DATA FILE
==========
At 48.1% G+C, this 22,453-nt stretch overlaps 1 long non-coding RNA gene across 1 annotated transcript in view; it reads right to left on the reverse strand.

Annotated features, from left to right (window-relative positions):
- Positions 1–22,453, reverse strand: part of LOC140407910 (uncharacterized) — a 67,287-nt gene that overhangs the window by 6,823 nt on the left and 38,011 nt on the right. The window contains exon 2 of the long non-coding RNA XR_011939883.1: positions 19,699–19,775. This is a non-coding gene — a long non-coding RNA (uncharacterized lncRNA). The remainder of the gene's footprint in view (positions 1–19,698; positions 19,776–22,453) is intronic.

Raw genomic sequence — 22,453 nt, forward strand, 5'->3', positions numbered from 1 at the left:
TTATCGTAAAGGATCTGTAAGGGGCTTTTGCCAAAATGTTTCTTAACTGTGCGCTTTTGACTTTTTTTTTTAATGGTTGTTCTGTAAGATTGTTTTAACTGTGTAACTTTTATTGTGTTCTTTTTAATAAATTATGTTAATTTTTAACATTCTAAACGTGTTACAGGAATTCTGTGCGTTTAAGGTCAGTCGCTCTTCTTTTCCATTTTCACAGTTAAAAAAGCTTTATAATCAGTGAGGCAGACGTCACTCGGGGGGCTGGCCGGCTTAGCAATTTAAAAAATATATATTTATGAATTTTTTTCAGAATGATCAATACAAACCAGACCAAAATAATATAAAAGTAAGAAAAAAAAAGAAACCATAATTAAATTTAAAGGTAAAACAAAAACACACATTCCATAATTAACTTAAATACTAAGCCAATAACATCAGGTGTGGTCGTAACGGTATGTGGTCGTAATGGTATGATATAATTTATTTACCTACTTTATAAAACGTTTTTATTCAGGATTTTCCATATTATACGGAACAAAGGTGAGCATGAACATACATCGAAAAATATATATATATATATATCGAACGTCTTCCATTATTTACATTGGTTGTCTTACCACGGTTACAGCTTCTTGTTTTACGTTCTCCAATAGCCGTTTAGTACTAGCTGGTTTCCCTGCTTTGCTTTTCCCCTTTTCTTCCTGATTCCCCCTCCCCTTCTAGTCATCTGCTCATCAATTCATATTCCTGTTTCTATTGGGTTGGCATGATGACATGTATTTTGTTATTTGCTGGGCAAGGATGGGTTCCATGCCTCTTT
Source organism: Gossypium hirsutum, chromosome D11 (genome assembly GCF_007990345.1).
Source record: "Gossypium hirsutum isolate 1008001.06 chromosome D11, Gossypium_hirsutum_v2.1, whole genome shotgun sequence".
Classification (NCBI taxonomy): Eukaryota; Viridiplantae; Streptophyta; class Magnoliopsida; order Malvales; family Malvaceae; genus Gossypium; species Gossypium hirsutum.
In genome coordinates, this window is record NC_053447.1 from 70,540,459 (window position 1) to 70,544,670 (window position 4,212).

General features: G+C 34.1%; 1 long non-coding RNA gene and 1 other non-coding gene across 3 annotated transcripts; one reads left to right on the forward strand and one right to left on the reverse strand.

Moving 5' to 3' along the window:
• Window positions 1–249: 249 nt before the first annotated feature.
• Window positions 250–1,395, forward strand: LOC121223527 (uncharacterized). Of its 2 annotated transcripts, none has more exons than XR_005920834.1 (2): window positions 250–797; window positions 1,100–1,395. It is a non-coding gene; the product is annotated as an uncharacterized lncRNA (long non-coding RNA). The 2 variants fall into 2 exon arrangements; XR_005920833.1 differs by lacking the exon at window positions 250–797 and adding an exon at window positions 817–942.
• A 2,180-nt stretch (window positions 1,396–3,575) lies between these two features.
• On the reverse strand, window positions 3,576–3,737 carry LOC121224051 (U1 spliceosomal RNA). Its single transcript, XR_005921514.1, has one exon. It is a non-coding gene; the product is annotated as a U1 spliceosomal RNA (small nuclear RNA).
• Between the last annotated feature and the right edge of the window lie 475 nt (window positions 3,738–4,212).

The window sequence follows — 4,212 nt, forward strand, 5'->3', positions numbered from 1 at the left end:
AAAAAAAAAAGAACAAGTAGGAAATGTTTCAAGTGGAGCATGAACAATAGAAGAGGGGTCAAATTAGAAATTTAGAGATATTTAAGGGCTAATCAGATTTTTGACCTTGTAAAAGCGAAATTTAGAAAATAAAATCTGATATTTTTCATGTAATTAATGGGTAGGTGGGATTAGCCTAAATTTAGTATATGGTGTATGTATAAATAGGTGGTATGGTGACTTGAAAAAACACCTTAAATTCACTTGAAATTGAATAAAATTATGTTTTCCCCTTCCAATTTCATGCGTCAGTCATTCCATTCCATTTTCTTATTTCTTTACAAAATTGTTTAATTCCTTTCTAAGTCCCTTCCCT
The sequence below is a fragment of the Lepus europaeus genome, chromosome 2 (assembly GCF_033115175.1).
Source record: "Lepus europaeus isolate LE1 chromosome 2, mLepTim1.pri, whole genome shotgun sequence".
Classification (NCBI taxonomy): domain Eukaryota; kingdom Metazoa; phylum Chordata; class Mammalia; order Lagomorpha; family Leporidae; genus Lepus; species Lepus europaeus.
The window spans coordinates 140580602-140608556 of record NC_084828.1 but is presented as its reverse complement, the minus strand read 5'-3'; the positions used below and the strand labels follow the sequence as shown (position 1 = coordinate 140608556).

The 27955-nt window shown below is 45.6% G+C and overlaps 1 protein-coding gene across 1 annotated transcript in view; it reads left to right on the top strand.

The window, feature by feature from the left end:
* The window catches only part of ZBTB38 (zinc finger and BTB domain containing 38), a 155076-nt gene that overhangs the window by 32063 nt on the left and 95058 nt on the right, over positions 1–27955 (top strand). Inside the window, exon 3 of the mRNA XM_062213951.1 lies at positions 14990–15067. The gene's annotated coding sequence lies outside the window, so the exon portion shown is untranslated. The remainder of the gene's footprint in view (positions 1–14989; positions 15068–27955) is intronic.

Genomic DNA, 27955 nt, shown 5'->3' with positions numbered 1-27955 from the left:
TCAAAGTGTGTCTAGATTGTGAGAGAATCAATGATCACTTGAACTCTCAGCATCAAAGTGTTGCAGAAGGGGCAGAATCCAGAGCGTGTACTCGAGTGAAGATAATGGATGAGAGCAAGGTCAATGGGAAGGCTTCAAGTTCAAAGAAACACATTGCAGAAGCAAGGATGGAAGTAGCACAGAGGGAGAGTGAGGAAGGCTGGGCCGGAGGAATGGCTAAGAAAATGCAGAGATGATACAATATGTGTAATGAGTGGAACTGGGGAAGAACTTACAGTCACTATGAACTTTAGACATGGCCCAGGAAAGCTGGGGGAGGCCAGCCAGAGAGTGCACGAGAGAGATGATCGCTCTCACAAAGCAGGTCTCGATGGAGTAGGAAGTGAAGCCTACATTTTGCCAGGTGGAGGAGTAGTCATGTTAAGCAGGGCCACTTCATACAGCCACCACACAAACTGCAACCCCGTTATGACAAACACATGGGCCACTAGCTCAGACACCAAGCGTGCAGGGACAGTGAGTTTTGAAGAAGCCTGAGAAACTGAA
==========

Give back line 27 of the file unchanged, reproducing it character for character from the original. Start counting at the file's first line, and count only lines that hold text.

TCAAAGTGTGTCTAGATTGTGAGAGAATCAATGATCACTTGAACTCTCAGCATCAAAGTGTTGCAGAAGGGGCAGAATCCAGAGCGTGTACTCGAGTGAAGATAATGGATGAGAGCAAGGTCAATGGGAAGGCTTCAAGTTCAAAGAAACACATTGCAGAAGCAAGGATGGAAGTAGCACAGAGGGAGAGTGAGGAAGGCTGGGCCGGAGGAATGGCTAAGAAAATGCAGAGATGATACAATATGTGTAATGAGTGGAACTGGGGAAGAACTTACAGTCACTATGAACTTTAGACATGGCCCAGGAAAGCTGGGGGAGGCCAGCCAGAGAGTGCACGAGAGAGATGATCGCTCTCACAAAGCAGGTCTCGATGGAGTAGGAAGTGAAGCCTACATTTTGCCAGGTGGAGGAGTAGTCATGTTAAGCAGGGCCACTTCATACAGCCACCACACAAACTGCAACCCCGTTATGACAAACACATGGGCCACTAGCTCAGACACCAAGCGTGCAGGGACAGTGAGTTTTGAAGAAGCCTGAGAAACTGAA